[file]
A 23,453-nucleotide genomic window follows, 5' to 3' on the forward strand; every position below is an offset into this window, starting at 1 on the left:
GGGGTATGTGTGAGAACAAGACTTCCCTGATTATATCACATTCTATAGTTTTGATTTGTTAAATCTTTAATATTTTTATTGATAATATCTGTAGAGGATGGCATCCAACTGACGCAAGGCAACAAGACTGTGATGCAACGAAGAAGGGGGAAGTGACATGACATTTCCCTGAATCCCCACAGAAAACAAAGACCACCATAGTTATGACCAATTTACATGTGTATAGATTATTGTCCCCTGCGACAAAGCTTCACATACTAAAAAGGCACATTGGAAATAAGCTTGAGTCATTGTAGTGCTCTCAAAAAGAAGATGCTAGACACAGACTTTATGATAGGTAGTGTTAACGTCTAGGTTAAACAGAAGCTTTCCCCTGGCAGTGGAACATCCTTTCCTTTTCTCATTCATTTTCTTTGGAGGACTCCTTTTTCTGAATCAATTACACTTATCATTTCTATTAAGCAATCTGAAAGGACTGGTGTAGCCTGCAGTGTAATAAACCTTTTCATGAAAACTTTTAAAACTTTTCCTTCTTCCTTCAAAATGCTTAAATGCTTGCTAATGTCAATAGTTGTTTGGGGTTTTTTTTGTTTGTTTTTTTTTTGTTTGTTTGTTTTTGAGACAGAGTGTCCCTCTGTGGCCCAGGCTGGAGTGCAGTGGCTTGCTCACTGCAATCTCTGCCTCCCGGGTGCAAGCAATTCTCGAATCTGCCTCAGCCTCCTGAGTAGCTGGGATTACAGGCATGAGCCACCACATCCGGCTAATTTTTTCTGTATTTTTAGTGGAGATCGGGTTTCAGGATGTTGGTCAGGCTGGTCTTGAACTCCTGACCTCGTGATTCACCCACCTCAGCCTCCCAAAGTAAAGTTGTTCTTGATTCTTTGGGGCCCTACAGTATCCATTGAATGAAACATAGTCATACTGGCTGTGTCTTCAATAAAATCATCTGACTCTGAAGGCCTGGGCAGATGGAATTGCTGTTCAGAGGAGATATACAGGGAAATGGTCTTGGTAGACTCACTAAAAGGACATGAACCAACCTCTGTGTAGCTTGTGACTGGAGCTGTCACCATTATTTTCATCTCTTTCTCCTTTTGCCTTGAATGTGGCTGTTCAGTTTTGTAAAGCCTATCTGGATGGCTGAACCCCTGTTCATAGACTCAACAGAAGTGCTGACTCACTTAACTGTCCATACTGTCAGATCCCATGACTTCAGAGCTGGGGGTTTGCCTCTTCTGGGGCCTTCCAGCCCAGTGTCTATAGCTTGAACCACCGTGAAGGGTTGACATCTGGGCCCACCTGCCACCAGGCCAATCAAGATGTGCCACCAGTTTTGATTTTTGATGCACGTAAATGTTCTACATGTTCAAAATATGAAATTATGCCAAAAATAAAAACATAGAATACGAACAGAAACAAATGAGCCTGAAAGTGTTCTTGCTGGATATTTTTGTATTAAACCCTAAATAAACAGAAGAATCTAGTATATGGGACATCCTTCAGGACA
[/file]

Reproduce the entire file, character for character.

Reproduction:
A 23,453-nucleotide genomic window follows, 5' to 3' on the forward strand; every position below is an offset into this window, starting at 1 on the left:
GGGGTATGTGTGAGAACAAGACTTCCCTGATTATATCACATTCTATAGTTTTGATTTGTTAAATCTTTAATATTTTTATTGATAATATCTGTAGAGGATGGCATCCAACTGACGCAAGGCAACAAGACTGTGATGCAACGAAGAAGGGGGAAGTGACATGACATTTCCCTGAATCCCCACAGAAAACAAAGACCACCATAGTTATGACCAATTTACATGTGTATAGATTATTGTCCCCTGCGACAAAGCTTCACATACTAAAAAGGCACATTGGAAATAAGCTTGAGTCATTGTAGTGCTCTCAAAAAGAAGATGCTAGACACAGACTTTATGATAGGTAGTGTTAACGTCTAGGTTAAACAGAAGCTTTCCCCTGGCAGTGGAACATCCTTTCCTTTTCTCATTCATTTTCTTTGGAGGACTCCTTTTTCTGAATCAATTACACTTATCATTTCTATTAAGCAATCTGAAAGGACTGGTGTAGCCTGCAGTGTAATAAACCTTTTCATGAAAACTTTTAAAACTTTTCCTTCTTCCTTCAAAATGCTTAAATGCTTGCTAATGTCAATAGTTGTTTGGGGTTTTTTTTGTTTGTTTTTTTTTTGTTTGTTTGTTTTTGAGACAGAGTGTCCCTCTGTGGCCCAGGCTGGAGTGCAGTGGCTTGCTCACTGCAATCTCTGCCTCCCGGGTGCAAGCAATTCTCGAATCTGCCTCAGCCTCCTGAGTAGCTGGGATTACAGGCATGAGCCACCACATCCGGCTAATTTTTTCTGTATTTTTAGTGGAGATCGGGTTTCAGGATGTTGGTCAGGCTGGTCTTGAACTCCTGACCTCGTGATTCACCCACCTCAGCCTCCCAAAGTAAAGTTGTTCTTGATTCTTTGGGGCCCTACAGTATCCATTGAATGAAACATAGTCATACTGGCTGTGTCTTCAATAAAATCATCTGACTCTGAAGGCCTGGGCAGATGGAATTGCTGTTCAGAGGAGATATACAGGGAAATGGTCTTGGTAGACTCACTAAAAGGACATGAACCAACCTCTGTGTAGCTTGTGACTGGAGCTGTCACCATTATTTTCATCTCTTTCTCCTTTTGCCTTGAATGTGGCTGTTCAGTTTTGTAAAGCCTATCTGGATGGCTGAACCCCTGTTCATAGACTCAACAGAAGTGCTGACTCACTTAACTGTCCATACTGTCAGATCCCATGACTTCAGAGCTGGGGGTTTGCCTCTTCTGGGGCCTTCCAGCCCAGTGTCTATAGCTTGAACCACCGTGAAGGGTTGACATCTGGGCCCACCTGCCACCAGGCCAATCAAGATGTGCCACCAGTTTTGATTTTTGATGCACGTAAATGTTCTACATGTTCAAAATATGAAATTATGCCAAAAATAAAAACATAGAATACGAACAGAAACAAATGAGCCTGAAAGTGTTCTTGCTGGATATTTTTGTATTAAACCCTAAATAAACAGAAGAATCTAGTATATGGGACATCCTTCAGGACA